What is newborn jaundice?
Jaundice in newborns is caused by rising bilirubin levels in the blood. Bilirubin is a byproduct of the breakdown of red blood cells, which all babies have an excess of at birth. Normally, bilirubin is processed by the liver and excreted through bowel movements. While many babies will effectively and efficiently process this excess bilirubin, some babies have too much bilirubin, or their liver can't handle all of the bilirubin they're producing, which causes it to build up in the blood. When this happens, some of the bilirubin is passed to the skin, which will give the whites of the eyes and the skin a yellow-ish tint. If the bilirubin levels in the blood reach high levels, treatment may be recommended.
There are three basic types of jaundice found in newborns:
- Physiological Jaundice is the normal course of elevated bilirubin caused by the breakdown of red blood cells in the newborn baby. This type of jaundice is normal and not dangerous unless bilirubin levels reach a certain threshold. Most babies will require no special treatment.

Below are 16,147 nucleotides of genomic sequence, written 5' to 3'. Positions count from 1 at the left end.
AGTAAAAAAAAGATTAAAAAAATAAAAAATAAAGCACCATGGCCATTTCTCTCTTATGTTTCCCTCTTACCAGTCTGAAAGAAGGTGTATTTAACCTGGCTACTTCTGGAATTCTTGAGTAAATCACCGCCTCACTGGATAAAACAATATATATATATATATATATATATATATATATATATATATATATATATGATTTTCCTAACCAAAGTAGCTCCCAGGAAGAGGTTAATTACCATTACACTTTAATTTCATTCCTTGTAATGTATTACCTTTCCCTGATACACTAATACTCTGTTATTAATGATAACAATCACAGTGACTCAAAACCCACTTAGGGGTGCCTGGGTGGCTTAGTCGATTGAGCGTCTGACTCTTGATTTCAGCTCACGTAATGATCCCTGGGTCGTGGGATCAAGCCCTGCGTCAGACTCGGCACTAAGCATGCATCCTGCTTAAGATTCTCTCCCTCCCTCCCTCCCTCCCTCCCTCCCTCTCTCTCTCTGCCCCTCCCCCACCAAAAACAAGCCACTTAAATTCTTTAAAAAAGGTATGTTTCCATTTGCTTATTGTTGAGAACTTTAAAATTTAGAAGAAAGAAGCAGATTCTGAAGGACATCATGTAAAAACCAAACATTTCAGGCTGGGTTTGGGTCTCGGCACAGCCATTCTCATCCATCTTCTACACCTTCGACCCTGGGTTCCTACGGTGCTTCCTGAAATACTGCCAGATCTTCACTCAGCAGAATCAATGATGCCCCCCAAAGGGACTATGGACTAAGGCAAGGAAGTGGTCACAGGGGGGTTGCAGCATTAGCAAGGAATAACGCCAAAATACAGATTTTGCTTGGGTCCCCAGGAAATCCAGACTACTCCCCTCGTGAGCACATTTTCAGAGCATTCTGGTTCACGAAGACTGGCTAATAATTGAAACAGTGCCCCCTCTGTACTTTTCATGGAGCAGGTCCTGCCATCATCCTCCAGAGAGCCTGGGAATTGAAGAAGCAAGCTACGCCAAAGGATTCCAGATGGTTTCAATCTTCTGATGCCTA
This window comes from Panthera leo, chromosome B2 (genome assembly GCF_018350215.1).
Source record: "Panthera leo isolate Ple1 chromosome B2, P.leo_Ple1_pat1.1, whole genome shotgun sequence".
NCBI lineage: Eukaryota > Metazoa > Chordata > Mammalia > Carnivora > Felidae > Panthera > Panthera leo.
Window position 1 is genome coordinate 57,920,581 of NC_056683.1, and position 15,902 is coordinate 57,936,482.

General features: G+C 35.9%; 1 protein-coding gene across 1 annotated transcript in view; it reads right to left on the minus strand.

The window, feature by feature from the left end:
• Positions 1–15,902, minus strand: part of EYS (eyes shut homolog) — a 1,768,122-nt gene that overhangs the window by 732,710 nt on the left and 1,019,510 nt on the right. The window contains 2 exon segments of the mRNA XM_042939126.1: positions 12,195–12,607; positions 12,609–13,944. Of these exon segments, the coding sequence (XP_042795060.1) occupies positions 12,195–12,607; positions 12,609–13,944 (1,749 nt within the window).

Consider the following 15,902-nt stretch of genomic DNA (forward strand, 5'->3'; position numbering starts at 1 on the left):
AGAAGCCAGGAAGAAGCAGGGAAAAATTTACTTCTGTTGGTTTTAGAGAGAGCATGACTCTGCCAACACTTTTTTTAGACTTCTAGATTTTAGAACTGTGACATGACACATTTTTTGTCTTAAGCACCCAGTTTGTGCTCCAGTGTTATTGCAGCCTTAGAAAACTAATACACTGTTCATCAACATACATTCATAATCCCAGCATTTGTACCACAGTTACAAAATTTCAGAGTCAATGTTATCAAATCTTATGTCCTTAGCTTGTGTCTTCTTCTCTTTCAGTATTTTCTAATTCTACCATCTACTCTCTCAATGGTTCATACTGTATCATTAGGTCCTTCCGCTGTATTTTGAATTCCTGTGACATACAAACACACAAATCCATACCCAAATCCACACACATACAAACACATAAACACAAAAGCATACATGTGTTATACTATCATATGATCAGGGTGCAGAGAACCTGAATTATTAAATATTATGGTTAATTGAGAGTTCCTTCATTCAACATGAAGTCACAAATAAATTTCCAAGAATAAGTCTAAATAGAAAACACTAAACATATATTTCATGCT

- Breastfeeding Jaundice occurs when a breastfed baby isn't getting enough to eat in the first several days of life. Because he is not feeding well, he is not having enough bowel movements to clear out the bilirubin from his system. If bilirubin levels reach a certain threshold, various treatment scenarios may be proposed. Otherwise, assistance with improving breastfeeding is typically all that is needed.
- Breastmilk Jaundice occurs in a very small percentage of babies and is when an exclusively breastfed baby has elevated bilirubin levels but no other symptoms of jaundice and is feeding well and growing as expected. This is not a dangerous condition and will typically resolve within 6 to 10 weeks without intervention.